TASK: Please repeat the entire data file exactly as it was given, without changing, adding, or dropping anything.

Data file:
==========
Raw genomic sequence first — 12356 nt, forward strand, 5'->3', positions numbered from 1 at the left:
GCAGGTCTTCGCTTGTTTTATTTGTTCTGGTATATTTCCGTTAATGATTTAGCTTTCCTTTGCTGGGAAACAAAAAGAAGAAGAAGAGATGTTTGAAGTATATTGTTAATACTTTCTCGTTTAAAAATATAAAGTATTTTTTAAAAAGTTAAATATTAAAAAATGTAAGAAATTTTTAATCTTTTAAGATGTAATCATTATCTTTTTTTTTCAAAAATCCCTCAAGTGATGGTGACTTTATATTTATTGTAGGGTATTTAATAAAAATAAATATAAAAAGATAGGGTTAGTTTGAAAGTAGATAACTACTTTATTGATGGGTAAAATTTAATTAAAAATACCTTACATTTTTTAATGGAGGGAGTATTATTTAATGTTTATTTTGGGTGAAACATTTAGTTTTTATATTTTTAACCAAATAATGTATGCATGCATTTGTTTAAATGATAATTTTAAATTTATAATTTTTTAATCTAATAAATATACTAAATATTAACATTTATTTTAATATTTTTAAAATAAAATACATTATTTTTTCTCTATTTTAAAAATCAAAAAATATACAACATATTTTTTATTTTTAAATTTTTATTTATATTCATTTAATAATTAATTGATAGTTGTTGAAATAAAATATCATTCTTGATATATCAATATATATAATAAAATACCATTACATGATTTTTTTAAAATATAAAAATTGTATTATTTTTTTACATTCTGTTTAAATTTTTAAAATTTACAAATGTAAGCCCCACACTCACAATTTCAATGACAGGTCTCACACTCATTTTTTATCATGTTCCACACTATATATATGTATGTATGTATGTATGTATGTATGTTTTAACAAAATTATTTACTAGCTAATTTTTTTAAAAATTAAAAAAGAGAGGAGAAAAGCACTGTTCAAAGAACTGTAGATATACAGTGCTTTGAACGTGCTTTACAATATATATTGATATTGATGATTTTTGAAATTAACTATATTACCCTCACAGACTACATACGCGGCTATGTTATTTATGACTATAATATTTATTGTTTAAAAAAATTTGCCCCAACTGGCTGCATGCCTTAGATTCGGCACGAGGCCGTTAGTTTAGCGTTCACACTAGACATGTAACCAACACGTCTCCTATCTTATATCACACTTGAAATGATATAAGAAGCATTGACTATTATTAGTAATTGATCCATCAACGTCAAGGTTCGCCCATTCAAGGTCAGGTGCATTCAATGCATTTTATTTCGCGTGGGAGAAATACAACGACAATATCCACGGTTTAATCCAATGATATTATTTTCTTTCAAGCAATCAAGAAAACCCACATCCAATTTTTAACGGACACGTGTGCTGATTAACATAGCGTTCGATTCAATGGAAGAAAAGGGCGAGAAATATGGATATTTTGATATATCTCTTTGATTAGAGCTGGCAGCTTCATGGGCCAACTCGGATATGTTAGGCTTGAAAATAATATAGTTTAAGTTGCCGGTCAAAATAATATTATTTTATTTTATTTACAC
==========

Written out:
Raw genomic sequence first — 12356 nt, forward strand, 5'->3', positions numbered from 1 at the left:
GCAGGTCTTCGCTTGTTTTATTTGTTCTGGTATATTTCCGTTAATGATTTAGCTTTCCTTTGCTGGGAAACAAAAAGAAGAAGAAGAGATGTTTGAAGTATATTGTTAATACTTTCTCGTTTAAAAATATAAAGTATTTTTTAAAAAGTTAAATATTAAAAAATGTAAGAAATTTTTAATCTTTTAAGATGTAATCATTATCTTTTTTTTTCAAAAATCCCTCAAGTGATGGTGACTTTATATTTATTGTAGGGTATTTAATAAAAATAAATATAAAAAGATAGGGTTAGTTTGAAAGTAGATAACTACTTTATTGATGGGTAAAATTTAATTAAAAATACCTTACATTTTTTAATGGAGGGAGTATTATTTAATGTTTATTTTGGGTGAAACATTTAGTTTTTATATTTTTAACCAAATAATGTATGCATGCATTTGTTTAAATGATAATTTTAAATTTATAATTTTTTAATCTAATAAATATACTAAATATTAACATTTATTTTAATATTTTTAAAATAAAATACATTATTTTTTCTCTATTTTAAAAATCAAAAAATATACAACATATTTTTTATTTTTAAATTTTTATTTATATTCATTTAATAATTAATTGATAGTTGTTGAAATAAAATATCATTCTTGATATATCAATATATATAATAAAATACCATTACATGATTTTTTTAAAATATAAAAATTGTATTATTTTTTTACATTCTGTTTAAATTTTTAAAATTTACAAATGTAAGCCCCACACTCACAATTTCAATGACAGGTCTCACACTCATTTTTTATCATGTTCCACACTATATATATGTATGTATGTATGTATGTATGTATGTTTTAACAAAATTATTTACTAGCTAATTTTTTTAAAAATTAAAAAAGAGAGGAGAAAAGCACTGTTCAAAGAACTGTAGATATACAGTGCTTTGAACGTGCTTTACAATATATATTGATATTGATGATTTTTGAAATTAACTATATTACCCTCACAGACTACATACGCGGCTATGTTATTTATGACTATAATATTTATTGTTTAAAAAAATTTGCCCCAACTGGCTGCATGCCTTAGATTCGGCACGAGGCCGTTAGTTTAGCGTTCACACTAGACATGTAACCAACACGTCTCCTATCTTATATCACACTTGAAATGATATAAGAAGCATTGACTATTATTAGTAATTGATCCATCAACGTCAAGGTTCGCCCATTCAAGGTCAGGTGCATTCAATGCATTTTATTTCGCGTGGGAGAAATACAACGACAATATCCACGGTTTAATCCAATGATATTATTTTCTTTCAAGCAATCAAGAAAACCCACATCCAATTTTTAACGGACACGTGTGCTGATTAACATAGCGTTCGATTCAATGGAAGAAAAGGGCGAGAAATATGGATATTTTGATATATCTCTTTGATTAGAGCTGGCAGCTTCATGGGCCAACTCGGATATGTTAGGCTTGAAAATAATATAGTTTAAGTTGCCGGTCAAAATAATATTATTTTATTTTATTTACAC